Why Cargo Theft is on the Rise

In classic Hollywood westerns, fans often see stagecoaches or trains waylaid by bandits and plundered for the valuable cargo being transported. The end result: outlaws ride off into the sunset to divvy up the treasured stolen freight. It almost makes one think of cargo theft with a sense of nostalgia – a part of a bygone era where the bad guys wore bandanas across their faces and the good guys rode white horses.

“We’ve seen figures stating that as much as 90 percent of all cargo thefts come from unattended vehicles,” says Steve Shepard, Transportation Underwriting Manager, Burns & Wilcox.

However, thieves today have replaced buffalo hides and gold with pharmaceuticals, and computer and electronic components. Today, industry experts estimate that domestic cargo theft equates to nearly $30 billion in losses each year. For a trucking industry responsible for moving nearly 10 billion tons of freight (nearly 70 percent of all domestic freight transportation) in 2014 alone, the potential for cargo theft isn’t a bygone form of crime left in the dust and tumbleweeds of American westerns – it is an ever-present risk for trucking professionals across the U.S.

“Today, there is a great deal of cargo theft during drop scenarios, which is when a trucker leaves his trailer and another driver picks up the freight to transport the load to its next point,” said Steve Shepard, Transportation Underwriting Manager, Burns & Wilcox. “We’ve seen figures stating that as much as 90 percent of all cargo thefts come from unattended vehicles.”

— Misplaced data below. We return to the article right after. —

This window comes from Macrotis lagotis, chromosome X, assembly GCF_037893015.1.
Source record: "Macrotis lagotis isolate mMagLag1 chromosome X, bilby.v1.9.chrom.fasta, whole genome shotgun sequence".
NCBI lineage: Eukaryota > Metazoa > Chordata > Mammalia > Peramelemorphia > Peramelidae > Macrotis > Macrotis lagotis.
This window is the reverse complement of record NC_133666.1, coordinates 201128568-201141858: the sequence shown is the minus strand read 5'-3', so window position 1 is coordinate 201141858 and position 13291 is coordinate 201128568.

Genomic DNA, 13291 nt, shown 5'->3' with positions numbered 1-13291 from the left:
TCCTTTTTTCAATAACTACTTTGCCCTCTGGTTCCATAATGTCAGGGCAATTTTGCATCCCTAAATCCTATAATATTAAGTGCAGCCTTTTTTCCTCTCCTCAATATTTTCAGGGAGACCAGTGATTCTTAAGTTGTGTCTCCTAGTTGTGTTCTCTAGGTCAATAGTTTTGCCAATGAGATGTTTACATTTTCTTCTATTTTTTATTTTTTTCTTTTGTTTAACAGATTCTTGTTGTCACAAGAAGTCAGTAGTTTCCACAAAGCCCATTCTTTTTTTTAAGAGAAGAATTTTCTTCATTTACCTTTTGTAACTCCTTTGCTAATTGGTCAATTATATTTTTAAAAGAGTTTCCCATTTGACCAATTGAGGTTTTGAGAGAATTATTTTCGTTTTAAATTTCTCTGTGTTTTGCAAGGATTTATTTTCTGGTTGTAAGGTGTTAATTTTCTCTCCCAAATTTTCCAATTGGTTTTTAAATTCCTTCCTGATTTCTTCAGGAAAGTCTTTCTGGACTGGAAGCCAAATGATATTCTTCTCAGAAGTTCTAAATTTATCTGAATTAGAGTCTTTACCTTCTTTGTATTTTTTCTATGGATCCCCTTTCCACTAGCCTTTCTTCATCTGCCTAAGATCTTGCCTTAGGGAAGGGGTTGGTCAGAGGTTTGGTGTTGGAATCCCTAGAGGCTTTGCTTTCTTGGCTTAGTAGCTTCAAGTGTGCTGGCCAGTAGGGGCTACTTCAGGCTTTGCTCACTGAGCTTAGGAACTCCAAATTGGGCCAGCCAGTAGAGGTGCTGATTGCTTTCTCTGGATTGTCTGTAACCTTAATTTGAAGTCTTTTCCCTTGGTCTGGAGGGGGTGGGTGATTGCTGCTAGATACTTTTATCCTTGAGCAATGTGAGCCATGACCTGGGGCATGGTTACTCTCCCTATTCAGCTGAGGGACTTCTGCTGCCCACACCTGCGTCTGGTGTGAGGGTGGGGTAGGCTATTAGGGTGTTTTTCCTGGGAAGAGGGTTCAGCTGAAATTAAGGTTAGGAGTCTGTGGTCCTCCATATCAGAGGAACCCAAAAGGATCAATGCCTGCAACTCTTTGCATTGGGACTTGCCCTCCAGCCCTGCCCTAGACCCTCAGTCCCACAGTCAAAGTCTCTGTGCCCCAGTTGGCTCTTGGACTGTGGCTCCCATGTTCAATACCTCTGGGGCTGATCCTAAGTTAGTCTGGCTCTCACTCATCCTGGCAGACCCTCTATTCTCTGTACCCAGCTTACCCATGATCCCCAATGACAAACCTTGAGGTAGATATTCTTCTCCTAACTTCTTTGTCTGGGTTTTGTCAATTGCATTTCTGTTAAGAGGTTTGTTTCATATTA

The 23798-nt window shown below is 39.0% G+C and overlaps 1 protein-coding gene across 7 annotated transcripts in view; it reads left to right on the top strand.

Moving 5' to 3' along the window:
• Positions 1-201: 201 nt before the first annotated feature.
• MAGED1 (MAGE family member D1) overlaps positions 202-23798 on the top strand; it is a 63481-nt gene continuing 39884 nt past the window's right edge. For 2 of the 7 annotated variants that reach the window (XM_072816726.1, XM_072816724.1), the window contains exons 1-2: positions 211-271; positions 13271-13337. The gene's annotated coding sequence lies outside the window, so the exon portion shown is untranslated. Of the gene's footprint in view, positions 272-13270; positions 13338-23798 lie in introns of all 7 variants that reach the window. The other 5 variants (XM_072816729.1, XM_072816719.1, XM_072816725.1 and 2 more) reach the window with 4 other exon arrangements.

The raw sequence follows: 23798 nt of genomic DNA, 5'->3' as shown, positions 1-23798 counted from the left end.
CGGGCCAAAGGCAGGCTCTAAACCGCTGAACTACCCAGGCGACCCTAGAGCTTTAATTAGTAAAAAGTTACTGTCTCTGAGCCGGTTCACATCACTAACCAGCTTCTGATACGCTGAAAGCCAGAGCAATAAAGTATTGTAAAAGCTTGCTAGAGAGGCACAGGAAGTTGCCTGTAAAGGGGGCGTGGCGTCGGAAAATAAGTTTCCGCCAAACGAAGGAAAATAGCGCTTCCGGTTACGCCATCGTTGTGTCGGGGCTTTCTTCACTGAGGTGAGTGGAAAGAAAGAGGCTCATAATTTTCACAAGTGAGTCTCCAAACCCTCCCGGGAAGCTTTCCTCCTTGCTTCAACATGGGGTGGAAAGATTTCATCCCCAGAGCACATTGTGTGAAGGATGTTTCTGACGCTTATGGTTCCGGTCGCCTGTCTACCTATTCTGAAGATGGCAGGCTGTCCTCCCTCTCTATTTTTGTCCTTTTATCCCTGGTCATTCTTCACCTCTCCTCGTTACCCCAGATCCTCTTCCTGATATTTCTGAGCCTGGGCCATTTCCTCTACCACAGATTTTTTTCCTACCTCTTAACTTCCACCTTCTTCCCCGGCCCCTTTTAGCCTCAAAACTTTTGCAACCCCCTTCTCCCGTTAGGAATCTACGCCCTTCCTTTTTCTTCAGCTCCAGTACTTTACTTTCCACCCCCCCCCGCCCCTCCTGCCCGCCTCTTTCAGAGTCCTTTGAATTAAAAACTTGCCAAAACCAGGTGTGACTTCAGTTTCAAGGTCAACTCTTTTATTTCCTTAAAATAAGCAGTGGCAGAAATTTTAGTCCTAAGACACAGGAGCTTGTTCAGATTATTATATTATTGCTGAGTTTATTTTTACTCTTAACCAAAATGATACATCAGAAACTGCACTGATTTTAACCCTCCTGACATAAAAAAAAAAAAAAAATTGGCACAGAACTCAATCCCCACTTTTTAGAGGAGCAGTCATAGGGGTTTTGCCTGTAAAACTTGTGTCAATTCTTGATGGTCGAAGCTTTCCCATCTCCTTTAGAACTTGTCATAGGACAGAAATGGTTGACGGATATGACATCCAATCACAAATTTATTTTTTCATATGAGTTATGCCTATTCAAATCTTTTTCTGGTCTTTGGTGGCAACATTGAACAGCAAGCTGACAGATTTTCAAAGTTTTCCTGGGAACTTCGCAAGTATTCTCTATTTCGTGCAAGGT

However, unlike unpredictable risks such as weather patterns, the potential for theft is controllable and can be mitigated by brokers and agents. By including unattended theft exclusions and sub-limits, brokers and agents can incentivize truckers to limit the amount of time freight is left unattended, which alternatively helps protect the trucker from incurring theft losses, noted Shepard.

Additionally, brokers and agents should be prepared to write short-term policies for high-value freight.

“At the beginning of a policy, underwriters will find out what type of freight the insured historically transports, and write based on what has happened in the past,” said Nathan Holt, Transportation Manager, Burns & Wilcox. “Typically, the average trucker ends up with $150,000 to $250,000 of cargo coverage per truck.”

Holt went on to explain that a broker or agent should go to a specialty insurer when dealing with more expensive and sensitive cargo that exceeds the typical blanket coverage offered. These kinds of insurers can help determine how best to go about covering a higher value commodity that might not be as simple to assess.

“We see all types of high value freight that presents insurers a unique set of risks such as highly-sought after state-of-the-art electronics,” added Holt. “When dealing with higher premiums and limits, brokers and agents have to understand the nature of the freight they’re insuring and the unique risks they present.”

Ultimately, brokers and agents must understand when cargo is at its most vulnerable and when one might need to look at a special policy for more expensive and desired goods, Holt noted. That way policies ensure that truckers and the precious cargo they haul are well-protected from any would-be bandits riding off into the sunset with their treasure.